5 © 2004 by Thomson Delmar Learning, a part of the Thomson Corporation. Shortcut Method Move decimal point appropriate direction based on units Examples: –kg to g = move decimal point 3 places to the right –g to kg = move decimal point 3 place to the left –l to ml = move decimal point 3 places to the right –ml to l = move decimal point 3 places to the left

6 © 2004 by Thomson Delmar Learning, a part of the Thomson Corporation. Remember... When converting from larger units to smaller units, the quantity gets larger When converting from smaller units to larger units, the quantity gets smaller

7 © 2004 by Thomson Delmar Learning, a part of the Thomson Corporation. Apothecary System System of liquid measure used by pharmacists; also called the common system Derived from the British apothecary system of measures Units in the apothecary system: –Minim = liquid volume of a drop of water from a standard medicine dropper 60 minims = 1 fluid dram –Grain = basic unit of weight measurement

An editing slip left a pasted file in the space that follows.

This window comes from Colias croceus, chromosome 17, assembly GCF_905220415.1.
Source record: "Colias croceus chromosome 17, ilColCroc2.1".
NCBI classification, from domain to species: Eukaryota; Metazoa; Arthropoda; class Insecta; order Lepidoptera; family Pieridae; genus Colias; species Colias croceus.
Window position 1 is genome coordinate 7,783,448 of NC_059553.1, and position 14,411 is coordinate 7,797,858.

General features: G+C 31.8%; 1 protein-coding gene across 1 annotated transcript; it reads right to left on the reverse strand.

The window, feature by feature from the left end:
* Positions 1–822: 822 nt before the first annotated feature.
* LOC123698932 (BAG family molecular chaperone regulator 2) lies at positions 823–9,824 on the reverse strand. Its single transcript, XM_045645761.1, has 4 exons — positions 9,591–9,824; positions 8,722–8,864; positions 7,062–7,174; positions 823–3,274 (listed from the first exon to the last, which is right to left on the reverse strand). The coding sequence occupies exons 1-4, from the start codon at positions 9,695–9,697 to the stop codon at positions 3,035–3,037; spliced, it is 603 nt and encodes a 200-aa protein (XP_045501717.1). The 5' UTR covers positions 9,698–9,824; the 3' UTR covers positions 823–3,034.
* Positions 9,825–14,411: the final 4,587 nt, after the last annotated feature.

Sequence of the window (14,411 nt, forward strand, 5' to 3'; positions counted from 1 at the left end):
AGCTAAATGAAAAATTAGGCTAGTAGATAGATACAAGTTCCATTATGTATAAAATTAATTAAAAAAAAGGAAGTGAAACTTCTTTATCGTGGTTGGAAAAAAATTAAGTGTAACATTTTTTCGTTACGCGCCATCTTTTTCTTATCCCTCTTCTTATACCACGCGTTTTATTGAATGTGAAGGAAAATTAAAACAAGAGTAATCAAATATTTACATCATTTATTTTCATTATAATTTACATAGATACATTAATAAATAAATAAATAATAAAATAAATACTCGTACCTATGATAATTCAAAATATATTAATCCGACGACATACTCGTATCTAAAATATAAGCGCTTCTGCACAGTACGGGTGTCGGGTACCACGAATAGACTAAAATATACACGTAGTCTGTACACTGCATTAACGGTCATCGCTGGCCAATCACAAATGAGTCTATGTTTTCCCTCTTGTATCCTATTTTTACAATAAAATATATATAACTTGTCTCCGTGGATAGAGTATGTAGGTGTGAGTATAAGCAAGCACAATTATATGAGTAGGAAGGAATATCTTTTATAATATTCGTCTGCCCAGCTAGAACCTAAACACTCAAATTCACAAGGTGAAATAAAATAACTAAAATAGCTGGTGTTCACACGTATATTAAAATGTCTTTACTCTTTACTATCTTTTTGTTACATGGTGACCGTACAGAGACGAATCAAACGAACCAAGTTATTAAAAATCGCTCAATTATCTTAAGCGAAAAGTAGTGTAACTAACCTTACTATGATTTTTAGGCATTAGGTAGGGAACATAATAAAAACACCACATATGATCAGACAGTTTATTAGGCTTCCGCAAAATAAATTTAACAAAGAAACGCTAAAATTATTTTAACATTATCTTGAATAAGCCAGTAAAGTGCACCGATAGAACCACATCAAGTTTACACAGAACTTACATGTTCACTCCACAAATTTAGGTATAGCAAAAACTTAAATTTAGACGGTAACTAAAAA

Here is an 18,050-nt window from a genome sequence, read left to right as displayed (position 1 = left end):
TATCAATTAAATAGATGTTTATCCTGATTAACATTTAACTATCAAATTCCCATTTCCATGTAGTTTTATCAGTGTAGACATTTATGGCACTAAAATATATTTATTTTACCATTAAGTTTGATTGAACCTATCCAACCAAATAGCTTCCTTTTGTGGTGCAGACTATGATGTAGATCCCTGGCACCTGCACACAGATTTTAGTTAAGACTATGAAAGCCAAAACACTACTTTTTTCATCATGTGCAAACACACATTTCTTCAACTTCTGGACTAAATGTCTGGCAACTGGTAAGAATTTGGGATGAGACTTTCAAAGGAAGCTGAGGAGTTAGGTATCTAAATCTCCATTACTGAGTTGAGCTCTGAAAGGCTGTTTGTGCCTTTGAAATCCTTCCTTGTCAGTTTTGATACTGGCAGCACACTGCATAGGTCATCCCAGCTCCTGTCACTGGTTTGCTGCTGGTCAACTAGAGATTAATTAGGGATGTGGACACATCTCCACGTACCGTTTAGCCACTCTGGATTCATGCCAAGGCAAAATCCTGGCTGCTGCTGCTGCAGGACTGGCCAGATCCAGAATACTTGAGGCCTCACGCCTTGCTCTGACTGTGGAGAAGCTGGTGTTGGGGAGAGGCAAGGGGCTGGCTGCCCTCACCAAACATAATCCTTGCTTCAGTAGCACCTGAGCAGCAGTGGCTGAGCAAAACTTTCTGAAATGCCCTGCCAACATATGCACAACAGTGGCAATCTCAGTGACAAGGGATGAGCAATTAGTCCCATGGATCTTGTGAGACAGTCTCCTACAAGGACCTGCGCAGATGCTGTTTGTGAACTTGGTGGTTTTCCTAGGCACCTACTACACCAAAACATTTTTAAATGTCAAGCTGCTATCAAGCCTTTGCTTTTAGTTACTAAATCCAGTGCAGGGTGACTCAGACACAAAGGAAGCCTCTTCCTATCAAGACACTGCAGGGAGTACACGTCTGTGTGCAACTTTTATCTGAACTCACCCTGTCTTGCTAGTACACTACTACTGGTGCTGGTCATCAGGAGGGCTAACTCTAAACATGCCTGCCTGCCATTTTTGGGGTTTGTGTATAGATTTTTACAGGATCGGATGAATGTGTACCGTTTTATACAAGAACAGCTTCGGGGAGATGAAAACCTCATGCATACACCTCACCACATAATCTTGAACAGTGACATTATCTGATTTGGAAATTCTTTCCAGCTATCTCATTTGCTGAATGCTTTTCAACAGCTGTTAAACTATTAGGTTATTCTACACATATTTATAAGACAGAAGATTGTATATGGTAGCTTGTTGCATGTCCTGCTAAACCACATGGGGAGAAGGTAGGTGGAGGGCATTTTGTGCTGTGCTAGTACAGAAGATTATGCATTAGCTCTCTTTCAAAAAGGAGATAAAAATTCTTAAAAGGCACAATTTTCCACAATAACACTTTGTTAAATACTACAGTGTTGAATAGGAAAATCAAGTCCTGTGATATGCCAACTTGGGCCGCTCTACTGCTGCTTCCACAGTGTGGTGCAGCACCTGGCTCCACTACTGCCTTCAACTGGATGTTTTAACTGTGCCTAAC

8 © 2004 by Thomson Delmar Learning, a part of the Thomson Corporation. Conversions between Metric and Apothecary Systems At times, you may need to make conversions between systems Need relationship between two systems to serve as a bridge Bridges are found in Table 6-6

9 © 2004 by Thomson Delmar Learning, a part of the Thomson Corporation. Temperature Conversions In the Fahrenheit system, water freezes at 32 degrees; water boils at 212 degrees In the Celsius system, water freezes at 0 degrees; water boils at 100 degrees Comparison: –212 – 32 = 180 –100 – 0 = 100 –180 ÷ 100 = 1.8 –C = F – 32/ 1.8 –F = 1.8C + 32